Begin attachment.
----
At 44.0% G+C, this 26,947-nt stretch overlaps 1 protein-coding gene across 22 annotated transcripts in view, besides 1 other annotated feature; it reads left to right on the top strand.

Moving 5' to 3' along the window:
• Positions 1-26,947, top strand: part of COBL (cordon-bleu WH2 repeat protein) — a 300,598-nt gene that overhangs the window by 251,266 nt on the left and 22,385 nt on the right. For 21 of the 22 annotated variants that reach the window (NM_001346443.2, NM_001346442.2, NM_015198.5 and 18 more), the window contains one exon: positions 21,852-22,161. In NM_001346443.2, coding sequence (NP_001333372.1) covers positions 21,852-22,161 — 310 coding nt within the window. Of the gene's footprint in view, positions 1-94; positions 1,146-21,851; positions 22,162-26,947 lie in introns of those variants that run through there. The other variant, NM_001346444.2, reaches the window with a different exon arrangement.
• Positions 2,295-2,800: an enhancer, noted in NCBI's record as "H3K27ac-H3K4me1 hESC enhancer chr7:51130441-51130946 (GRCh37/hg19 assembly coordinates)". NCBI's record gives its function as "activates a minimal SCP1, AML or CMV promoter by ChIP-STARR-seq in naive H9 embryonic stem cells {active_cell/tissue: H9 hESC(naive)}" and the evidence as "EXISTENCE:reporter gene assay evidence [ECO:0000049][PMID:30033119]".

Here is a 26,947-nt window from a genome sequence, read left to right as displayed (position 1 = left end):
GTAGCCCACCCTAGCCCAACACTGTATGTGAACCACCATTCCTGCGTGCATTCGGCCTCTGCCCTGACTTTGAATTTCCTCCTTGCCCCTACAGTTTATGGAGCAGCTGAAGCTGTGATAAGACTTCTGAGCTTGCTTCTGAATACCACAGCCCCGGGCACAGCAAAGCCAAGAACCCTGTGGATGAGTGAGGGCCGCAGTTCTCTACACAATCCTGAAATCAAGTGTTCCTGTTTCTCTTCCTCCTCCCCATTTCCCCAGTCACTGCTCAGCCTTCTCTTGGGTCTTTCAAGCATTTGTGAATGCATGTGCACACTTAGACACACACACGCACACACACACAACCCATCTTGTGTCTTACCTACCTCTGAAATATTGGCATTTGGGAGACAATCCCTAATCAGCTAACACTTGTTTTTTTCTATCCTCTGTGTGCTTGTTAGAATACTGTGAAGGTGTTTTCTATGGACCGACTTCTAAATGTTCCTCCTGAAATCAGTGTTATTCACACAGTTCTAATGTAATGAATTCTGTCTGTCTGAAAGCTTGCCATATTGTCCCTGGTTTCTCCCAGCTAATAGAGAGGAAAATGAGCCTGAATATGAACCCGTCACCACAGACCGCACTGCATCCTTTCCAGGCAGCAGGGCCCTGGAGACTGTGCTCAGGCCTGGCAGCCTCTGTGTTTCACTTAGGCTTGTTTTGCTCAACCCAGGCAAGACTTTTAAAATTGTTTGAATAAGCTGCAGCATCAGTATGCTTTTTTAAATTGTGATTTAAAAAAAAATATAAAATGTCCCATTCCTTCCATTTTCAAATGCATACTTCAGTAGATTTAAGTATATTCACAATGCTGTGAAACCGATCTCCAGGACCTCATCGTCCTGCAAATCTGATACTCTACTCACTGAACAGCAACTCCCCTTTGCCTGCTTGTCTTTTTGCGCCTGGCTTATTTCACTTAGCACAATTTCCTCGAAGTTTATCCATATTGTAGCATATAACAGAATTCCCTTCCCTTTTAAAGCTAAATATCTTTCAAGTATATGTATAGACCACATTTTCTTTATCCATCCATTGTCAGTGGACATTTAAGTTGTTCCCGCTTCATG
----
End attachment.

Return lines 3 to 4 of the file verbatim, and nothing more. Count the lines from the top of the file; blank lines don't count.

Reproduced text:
• Positions 1-26,947, top strand: part of COBL (cordon-bleu WH2 repeat protein) — a 300,598-nt gene that overhangs the window by 251,266 nt on the left and 22,385 nt on the right. For 21 of the 22 annotated variants that reach the window (NM_001346443.2, NM_001346442.2, NM_015198.5 and 18 more), the window contains one exon: positions 21,852-22,161. In NM_001346443.2, coding sequence (NP_001333372.1) covers positions 21,852-22,161 — 310 coding nt within the window. Of the gene's footprint in view, positions 1-94; positions 1,146-21,851; positions 22,162-26,947 lie in introns of those variants that run through there. The other variant, NM_001346444.2, reaches the window with a different exon arrangement.
• Positions 2,295-2,800: an enhancer, noted in NCBI's record as "H3K27ac-H3K4me1 hESC enhancer chr7:51130441-51130946 (GRCh37/hg19 assembly coordinates)". NCBI's record gives its function as "activates a minimal SCP1, AML or CMV promoter by ChIP-STARR-seq in naive H9 embryonic stem cells {active_cell/tissue: H9 hESC(naive)}" and the evidence as "EXISTENCE:reporter gene assay evidence [ECO:0000049][PMID:30033119]".